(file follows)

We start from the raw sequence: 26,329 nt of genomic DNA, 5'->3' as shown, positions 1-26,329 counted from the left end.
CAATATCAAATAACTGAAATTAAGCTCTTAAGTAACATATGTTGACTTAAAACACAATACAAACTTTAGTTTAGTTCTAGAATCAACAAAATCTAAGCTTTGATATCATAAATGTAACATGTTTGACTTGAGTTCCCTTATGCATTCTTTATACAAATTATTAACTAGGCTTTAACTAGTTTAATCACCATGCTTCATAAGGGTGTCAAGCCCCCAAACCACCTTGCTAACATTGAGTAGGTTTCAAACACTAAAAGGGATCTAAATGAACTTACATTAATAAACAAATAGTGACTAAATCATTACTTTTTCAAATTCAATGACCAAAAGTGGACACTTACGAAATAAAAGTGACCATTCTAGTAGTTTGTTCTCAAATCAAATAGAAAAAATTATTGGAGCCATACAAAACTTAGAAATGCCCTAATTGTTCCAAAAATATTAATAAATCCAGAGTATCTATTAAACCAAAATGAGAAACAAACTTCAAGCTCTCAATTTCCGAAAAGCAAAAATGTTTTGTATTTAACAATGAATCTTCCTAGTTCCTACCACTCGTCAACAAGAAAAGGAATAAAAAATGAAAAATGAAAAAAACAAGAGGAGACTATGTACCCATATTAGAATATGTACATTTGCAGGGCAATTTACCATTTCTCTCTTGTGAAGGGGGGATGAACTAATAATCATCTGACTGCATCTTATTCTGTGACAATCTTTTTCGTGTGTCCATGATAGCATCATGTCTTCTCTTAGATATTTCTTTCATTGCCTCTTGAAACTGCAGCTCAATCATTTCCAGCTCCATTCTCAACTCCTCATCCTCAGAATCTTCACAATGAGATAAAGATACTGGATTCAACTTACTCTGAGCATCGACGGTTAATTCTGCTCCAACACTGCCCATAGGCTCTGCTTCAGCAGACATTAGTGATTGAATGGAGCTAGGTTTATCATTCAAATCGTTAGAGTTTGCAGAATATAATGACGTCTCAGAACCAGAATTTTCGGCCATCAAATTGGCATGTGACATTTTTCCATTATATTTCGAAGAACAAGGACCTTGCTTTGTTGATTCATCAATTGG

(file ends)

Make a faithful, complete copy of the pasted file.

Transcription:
We start from the raw sequence: 26,329 nt of genomic DNA, 5'->3' as shown, positions 1-26,329 counted from the left end.
CAATATCAAATAACTGAAATTAAGCTCTTAAGTAACATATGTTGACTTAAAACACAATACAAACTTTAGTTTAGTTCTAGAATCAACAAAATCTAAGCTTTGATATCATAAATGTAACATGTTTGACTTGAGTTCCCTTATGCATTCTTTATACAAATTATTAACTAGGCTTTAACTAGTTTAATCACCATGCTTCATAAGGGTGTCAAGCCCCCAAACCACCTTGCTAACATTGAGTAGGTTTCAAACACTAAAAGGGATCTAAATGAACTTACATTAATAAACAAATAGTGACTAAATCATTACTTTTTCAAATTCAATGACCAAAAGTGGACACTTACGAAATAAAAGTGACCATTCTAGTAGTTTGTTCTCAAATCAAATAGAAAAAATTATTGGAGCCATACAAAACTTAGAAATGCCCTAATTGTTCCAAAAATATTAATAAATCCAGAGTATCTATTAAACCAAAATGAGAAACAAACTTCAAGCTCTCAATTTCCGAAAAGCAAAAATGTTTTGTATTTAACAATGAATCTTCCTAGTTCCTACCACTCGTCAACAAGAAAAGGAATAAAAAATGAAAAATGAAAAAAACAAGAGGAGACTATGTACCCATATTAGAATATGTACATTTGCAGGGCAATTTACCATTTCTCTCTTGTGAAGGGGGGATGAACTAATAATCATCTGACTGCATCTTATTCTGTGACAATCTTTTTCGTGTGTCCATGATAGCATCATGTCTTCTCTTAGATATTTCTTTCATTGCCTCTTGAAACTGCAGCTCAATCATTTCCAGCTCCATTCTCAACTCCTCATCCTCAGAATCTTCACAATGAGATAAAGATACTGGATTCAACTTACTCTGAGCATCGACGGTTAATTCTGCTCCAACACTGCCCATAGGCTCTGCTTCAGCAGACATTAGTGATTGAATGGAGCTAGGTTTATCATTCAAATCGTTAGAGTTTGCAGAATATAATGACGTCTCAGAACCAGAATTTTCGGCCATCAAATTGGCATGTGACATTTTTCCATTATATTTCGAAGAACAAGGACCTTGCTTTGTTGATTCATCAATTGG